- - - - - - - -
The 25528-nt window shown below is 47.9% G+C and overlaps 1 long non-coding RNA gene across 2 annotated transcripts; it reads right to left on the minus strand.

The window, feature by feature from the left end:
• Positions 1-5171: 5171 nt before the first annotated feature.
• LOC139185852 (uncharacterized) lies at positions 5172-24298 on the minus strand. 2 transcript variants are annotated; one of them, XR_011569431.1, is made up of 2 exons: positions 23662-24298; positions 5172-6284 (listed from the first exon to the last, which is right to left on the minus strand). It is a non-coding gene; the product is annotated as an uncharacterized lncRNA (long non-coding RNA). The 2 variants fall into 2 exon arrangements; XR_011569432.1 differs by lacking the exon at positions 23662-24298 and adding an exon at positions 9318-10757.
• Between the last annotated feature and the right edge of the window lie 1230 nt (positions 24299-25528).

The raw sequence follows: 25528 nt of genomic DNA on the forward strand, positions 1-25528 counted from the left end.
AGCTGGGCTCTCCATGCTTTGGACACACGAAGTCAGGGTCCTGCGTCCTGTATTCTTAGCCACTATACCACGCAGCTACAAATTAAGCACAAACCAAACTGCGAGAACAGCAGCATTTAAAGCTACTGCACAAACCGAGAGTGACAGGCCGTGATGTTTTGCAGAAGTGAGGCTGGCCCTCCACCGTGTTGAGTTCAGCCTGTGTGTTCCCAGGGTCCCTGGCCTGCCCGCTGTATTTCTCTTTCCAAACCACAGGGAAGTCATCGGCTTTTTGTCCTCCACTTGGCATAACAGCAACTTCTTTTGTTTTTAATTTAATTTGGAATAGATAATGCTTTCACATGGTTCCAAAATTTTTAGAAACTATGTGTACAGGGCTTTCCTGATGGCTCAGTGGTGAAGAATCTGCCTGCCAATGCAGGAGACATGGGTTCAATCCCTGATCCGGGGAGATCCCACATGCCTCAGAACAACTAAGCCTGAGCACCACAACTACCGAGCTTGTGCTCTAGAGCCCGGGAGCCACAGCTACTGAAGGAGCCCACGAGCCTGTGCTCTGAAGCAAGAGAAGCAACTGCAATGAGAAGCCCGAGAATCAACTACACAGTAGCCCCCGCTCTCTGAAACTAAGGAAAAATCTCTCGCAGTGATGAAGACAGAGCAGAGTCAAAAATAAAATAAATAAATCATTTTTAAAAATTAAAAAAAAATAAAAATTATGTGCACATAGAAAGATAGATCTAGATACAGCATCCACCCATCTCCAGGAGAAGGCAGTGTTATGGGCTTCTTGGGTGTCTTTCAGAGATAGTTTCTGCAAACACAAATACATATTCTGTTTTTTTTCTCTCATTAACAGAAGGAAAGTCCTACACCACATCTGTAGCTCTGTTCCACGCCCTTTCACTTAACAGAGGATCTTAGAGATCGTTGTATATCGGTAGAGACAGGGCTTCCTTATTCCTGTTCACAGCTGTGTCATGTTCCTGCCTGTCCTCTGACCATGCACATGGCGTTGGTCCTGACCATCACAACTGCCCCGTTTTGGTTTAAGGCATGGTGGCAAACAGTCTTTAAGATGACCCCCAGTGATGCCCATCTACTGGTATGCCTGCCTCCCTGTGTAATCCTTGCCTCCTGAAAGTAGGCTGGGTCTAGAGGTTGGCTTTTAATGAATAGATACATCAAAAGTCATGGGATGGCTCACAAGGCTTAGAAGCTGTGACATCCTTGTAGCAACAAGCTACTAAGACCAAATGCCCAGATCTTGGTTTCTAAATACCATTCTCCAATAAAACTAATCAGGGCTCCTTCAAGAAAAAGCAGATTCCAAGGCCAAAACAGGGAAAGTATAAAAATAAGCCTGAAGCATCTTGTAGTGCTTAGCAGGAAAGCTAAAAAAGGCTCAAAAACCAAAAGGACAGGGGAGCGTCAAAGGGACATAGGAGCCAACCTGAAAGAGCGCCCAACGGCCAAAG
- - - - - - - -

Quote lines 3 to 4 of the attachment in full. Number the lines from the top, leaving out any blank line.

• Positions 1-5171: 5171 nt before the first annotated feature.
• LOC139185852 (uncharacterized) lies at positions 5172-24298 on the minus strand. 2 transcript variants are annotated; one of them, XR_011569431.1, is made up of 2 exons: positions 23662-24298; positions 5172-6284 (listed from the first exon to the last, which is right to left on the minus strand). It is a non-coding gene; the product is annotated as an uncharacterized lncRNA (long non-coding RNA). The 2 variants fall into 2 exon arrangements; XR_011569432.1 differs by lacking the exon at positions 23662-24298 and adding an exon at positions 9318-10757.